First we need to activate the built-in Admin account in Windows.

  1. Create a system restore point and save any files you don’t want to risk losing from your account.
  2. Boot your device into Safe Mode with Command Prompt.
  3. Type or paste ‘net user administrator /active:yes’ and hit Enter. You should see a message ‘The command completed successfully’.
  4. Boot into normal mode using this new Admin account. There is no password.
  5. Select Settings and Accounts.
  6. Select Family & other people and Add someone else to this PC.
  7. Set up a local account following the wizard. Just make sure you use a different name than your existing account.
  8. Make your new account an Administrator.
  9. Navigate to C:Users and your old account name.
  10. Copy the files from there into the folder with your new name. Leave Ntuser.dat, Ntuser.dat.log and Ntuser.ini though.

Now your new account should have the same settings as your old one but all apps should work fine. Now you can log out of the Admin account and back in using your new account. If everything works, you can delete your old account and convert this new one to be just like the old one. You can also switch off the Admin account too if you like by changing active:yes to active:no.

You can rename accounts, convert from local to Microsoft and all sorts of things once you have removed that corrupt one. It is a bit of work, but account and profile corruption is one of the main problems users have with apps not working or issues with Windows Store. Hope this works for you! Have any other ways of getting Calculator back and running in Windows 10? Share them with us below.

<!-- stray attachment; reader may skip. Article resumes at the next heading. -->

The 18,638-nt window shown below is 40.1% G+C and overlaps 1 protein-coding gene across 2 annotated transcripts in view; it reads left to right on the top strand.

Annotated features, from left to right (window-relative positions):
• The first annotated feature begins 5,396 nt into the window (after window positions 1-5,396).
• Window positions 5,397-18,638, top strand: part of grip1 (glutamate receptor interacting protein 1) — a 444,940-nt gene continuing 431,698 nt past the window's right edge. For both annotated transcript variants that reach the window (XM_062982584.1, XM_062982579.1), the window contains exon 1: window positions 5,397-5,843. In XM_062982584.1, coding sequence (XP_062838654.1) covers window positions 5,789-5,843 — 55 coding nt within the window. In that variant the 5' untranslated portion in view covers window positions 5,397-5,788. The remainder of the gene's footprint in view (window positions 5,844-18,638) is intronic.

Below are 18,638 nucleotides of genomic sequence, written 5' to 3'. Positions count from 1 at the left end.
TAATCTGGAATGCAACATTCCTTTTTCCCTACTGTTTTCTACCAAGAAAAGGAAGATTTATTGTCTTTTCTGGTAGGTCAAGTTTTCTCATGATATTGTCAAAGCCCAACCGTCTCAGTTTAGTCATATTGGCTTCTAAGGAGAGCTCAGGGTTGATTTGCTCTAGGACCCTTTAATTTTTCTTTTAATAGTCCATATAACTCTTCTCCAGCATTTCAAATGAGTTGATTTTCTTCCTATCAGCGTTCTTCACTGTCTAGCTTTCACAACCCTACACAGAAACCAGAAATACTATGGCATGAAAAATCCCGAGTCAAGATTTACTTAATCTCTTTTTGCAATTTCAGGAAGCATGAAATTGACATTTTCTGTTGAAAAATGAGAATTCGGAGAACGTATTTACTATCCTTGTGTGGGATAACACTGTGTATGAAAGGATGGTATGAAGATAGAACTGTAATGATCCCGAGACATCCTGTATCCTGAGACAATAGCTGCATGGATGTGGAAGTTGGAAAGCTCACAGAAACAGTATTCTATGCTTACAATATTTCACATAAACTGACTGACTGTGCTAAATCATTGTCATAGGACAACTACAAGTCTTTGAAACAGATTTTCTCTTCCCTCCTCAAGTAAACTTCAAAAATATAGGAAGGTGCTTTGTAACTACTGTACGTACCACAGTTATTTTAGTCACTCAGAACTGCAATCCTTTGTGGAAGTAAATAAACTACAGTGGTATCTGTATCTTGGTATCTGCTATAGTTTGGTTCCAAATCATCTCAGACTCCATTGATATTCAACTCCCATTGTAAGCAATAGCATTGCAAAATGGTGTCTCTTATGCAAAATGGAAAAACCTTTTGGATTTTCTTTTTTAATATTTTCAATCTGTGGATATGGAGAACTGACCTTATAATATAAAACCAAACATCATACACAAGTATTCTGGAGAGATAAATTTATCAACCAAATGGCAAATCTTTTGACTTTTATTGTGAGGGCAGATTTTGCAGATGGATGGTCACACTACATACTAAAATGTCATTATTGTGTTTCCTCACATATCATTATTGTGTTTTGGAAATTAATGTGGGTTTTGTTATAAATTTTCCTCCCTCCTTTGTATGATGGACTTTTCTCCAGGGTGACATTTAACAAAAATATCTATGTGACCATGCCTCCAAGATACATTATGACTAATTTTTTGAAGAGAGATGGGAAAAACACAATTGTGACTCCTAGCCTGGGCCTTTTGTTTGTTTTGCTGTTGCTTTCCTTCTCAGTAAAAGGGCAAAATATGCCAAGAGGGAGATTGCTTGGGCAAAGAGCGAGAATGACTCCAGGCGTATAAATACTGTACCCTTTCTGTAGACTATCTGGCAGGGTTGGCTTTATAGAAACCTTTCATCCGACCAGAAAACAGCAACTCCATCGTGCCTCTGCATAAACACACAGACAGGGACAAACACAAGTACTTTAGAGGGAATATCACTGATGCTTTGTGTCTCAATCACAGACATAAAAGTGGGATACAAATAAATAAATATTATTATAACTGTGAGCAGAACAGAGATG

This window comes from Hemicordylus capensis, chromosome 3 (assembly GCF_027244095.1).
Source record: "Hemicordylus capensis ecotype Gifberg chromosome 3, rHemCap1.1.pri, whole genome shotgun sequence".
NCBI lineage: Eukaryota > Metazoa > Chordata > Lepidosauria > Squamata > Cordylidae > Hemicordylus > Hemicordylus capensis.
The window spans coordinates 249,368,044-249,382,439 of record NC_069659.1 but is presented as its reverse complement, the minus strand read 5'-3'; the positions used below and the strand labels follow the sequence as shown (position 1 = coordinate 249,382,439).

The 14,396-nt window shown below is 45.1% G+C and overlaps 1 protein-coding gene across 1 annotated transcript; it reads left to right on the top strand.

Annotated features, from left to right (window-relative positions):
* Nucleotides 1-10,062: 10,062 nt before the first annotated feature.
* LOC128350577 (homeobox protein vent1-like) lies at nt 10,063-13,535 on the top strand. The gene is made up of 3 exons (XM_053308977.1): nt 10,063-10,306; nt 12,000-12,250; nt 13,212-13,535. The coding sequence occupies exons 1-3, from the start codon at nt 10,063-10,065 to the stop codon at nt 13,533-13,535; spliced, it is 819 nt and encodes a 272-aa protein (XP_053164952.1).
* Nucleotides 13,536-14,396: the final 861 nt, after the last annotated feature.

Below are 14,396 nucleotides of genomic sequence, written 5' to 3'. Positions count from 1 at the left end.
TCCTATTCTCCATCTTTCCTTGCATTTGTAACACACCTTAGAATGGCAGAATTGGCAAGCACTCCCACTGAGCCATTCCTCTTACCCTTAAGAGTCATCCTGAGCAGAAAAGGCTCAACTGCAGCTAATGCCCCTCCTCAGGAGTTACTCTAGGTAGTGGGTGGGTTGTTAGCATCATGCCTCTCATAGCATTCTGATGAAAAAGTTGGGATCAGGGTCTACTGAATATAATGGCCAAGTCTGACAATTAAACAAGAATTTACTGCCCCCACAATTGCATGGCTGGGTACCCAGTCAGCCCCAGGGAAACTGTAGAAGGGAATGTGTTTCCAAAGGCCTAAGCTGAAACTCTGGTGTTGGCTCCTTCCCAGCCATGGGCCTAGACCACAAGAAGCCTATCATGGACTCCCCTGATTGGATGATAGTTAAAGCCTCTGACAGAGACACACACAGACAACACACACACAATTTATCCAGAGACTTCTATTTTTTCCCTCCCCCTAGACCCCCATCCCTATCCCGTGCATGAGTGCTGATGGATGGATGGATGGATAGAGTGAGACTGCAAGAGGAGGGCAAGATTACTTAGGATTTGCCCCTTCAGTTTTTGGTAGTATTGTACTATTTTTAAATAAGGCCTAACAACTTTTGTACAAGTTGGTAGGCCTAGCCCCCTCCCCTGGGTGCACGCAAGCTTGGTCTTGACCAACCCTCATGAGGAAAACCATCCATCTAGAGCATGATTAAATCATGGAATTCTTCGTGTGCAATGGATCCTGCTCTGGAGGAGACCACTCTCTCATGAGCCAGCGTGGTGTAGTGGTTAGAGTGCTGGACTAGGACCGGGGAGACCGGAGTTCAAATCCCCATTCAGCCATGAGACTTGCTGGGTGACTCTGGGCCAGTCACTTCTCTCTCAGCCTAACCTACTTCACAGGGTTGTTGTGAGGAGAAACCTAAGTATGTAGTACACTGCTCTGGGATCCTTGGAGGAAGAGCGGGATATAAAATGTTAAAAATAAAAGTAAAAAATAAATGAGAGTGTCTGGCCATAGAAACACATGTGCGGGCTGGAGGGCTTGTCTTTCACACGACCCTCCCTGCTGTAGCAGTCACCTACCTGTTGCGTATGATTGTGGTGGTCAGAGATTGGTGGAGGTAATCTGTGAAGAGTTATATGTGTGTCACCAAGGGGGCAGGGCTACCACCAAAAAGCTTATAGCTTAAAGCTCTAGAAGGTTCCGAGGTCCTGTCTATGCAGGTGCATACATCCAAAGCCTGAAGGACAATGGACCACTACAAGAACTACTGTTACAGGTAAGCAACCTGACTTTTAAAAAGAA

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5 thoughts on “What To Do If The Calculator Won’t Start in Windows 10”

patsy stone says:
fix the god damned thing. It’s a calculator. Every morning I piss away 20 to 30 minutes with this microsoft horseshit
Mike M. says:
In Windows 10, try right-clicking on the shortcut in the start menu and choosing More > App Settings > Reset.
Phill44 says:
Confirm the issue that this solution resolves by checking in the Event Viewer:

Applications and Services Log\ Microsoft \ Windows \ Apps \ Microsoft-Windows-TWinUI/Operational

The error message in the event log clearly states because its package is in a Modified state.

Open the registry and go to the following path and delete all of the keys under PackageList.

HKLM \ Software \ Microsoft \ Windows \ CurrentVersion \ AppModel \ StateChange \ PackageList

The applications having issues should be listed as subkeys.

Delete those keys. (If you prefer, you can export the keys prior to deleting them).

You can now test the applications to ensure they work. The icons may not have been updated yet to refelect the resolution, but the application should start correctly.

A reboot will restore the icons.

Yakub Desai says:
Nice find! Appears the exact same list of apps were “blacklisted” as modified following a failed Windows Update.
Ferdinand says:
It’s worked!
Thank you so much Phill44
dontwanna giveit says:
none of these options are really acceptable. they’re ridiculous. microsoft should simply fix this. period. why must we allow ourselves to be treated this way by micorosft? its horriible and has been going on for many many years. i’m sick and tired of being treated this way by microsoft.
GQ says:
First fix listed above worked for me. Thanks!

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Dec 10, 2018

963 Articles Published